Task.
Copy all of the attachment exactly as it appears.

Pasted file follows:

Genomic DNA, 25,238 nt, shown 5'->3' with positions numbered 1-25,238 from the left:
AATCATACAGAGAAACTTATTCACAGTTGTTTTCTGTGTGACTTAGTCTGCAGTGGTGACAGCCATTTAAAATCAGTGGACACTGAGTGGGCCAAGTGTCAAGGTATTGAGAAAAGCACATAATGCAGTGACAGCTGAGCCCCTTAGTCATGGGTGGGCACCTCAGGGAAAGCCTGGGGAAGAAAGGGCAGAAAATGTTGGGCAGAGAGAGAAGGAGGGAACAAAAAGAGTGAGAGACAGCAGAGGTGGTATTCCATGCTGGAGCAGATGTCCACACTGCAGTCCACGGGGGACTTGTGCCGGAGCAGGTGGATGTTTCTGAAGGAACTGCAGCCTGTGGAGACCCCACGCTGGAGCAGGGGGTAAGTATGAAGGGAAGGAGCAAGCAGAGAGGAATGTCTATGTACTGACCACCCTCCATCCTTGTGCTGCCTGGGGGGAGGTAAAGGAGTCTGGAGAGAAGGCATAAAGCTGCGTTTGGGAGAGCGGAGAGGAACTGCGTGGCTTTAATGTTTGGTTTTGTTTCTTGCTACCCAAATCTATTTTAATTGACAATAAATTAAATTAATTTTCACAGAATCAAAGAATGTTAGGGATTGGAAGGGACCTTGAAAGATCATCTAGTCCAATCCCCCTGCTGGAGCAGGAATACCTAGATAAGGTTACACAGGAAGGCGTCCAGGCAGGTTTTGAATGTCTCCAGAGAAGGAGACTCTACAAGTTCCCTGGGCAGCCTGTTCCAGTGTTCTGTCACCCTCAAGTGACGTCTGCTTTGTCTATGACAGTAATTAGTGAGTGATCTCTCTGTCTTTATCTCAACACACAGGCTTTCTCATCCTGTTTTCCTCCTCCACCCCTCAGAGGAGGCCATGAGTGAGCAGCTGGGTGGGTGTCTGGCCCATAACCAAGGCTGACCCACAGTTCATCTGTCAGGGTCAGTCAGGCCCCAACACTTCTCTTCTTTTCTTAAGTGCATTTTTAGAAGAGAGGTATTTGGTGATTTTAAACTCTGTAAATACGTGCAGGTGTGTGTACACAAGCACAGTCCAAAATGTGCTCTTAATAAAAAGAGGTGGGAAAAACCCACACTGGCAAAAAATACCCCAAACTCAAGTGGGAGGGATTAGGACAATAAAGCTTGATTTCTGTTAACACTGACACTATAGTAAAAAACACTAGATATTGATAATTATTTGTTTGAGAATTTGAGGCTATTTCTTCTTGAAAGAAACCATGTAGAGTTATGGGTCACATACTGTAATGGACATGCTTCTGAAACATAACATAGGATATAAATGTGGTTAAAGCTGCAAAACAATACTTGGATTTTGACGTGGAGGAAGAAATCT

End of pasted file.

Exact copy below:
Genomic DNA, 25,238 nt, shown 5'->3' with positions numbered 1-25,238 from the left:
AATCATACAGAGAAACTTATTCACAGTTGTTTTCTGTGTGACTTAGTCTGCAGTGGTGACAGCCATTTAAAATCAGTGGACACTGAGTGGGCCAAGTGTCAAGGTATTGAGAAAAGCACATAATGCAGTGACAGCTGAGCCCCTTAGTCATGGGTGGGCACCTCAGGGAAAGCCTGGGGAAGAAAGGGCAGAAAATGTTGGGCAGAGAGAGAAGGAGGGAACAAAAAGAGTGAGAGACAGCAGAGGTGGTATTCCATGCTGGAGCAGATGTCCACACTGCAGTCCACGGGGGACTTGTGCCGGAGCAGGTGGATGTTTCTGAAGGAACTGCAGCCTGTGGAGACCCCACGCTGGAGCAGGGGGTAAGTATGAAGGGAAGGAGCAAGCAGAGAGGAATGTCTATGTACTGACCACCCTCCATCCTTGTGCTGCCTGGGGGGAGGTAAAGGAGTCTGGAGAGAAGGCATAAAGCTGCGTTTGGGAGAGCGGAGAGGAACTGCGTGGCTTTAATGTTTGGTTTTGTTTCTTGCTACCCAAATCTATTTTAATTGACAATAAATTAAATTAATTTTCACAGAATCAAAGAATGTTAGGGATTGGAAGGGACCTTGAAAGATCATCTAGTCCAATCCCCCTGCTGGAGCAGGAATACCTAGATAAGGTTACACAGGAAGGCGTCCAGGCAGGTTTTGAATGTCTCCAGAGAAGGAGACTCTACAAGTTCCCTGGGCAGCCTGTTCCAGTGTTCTGTCACCCTCAAGTGACGTCTGCTTTGTCTATGACAGTAATTAGTGAGTGATCTCTCTGTCTTTATCTCAACACACAGGCTTTCTCATCCTGTTTTCCTCCTCCACCCCTCAGAGGAGGCCATGAGTGAGCAGCTGGGTGGGTGTCTGGCCCATAACCAAGGCTGACCCACAGTTCATCTGTCAGGGTCAGTCAGGCCCCAACACTTCTCTTCTTTTCTTAAGTGCATTTTTAGAAGAGAGGTATTTGGTGATTTTAAACTCTGTAAATACGTGCAGGTGTGTGTACACAAGCACAGTCCAAAATGTGCTCTTAATAAAAAGAGGTGGGAAAAACCCACACTGGCAAAAAATACCCCAAACTCAAGTGGGAGGGATTAGGACAATAAAGCTTGATTTCTGTTAACACTGACACTATAGTAAAAAACACTAGATATTGATAATTATTTGTTTGAGAATTTGAGGCTATTTCTTCTTGAAAGAAACCATGTAGAGTTATGGGTCACATACTGTAATGGACATGCTTCTGAAACATAACATAGGATATAAATGTGGTTAAAGCTGCAAAACAATACTTGGATTTTGACGTGGAGGAAGAAATCT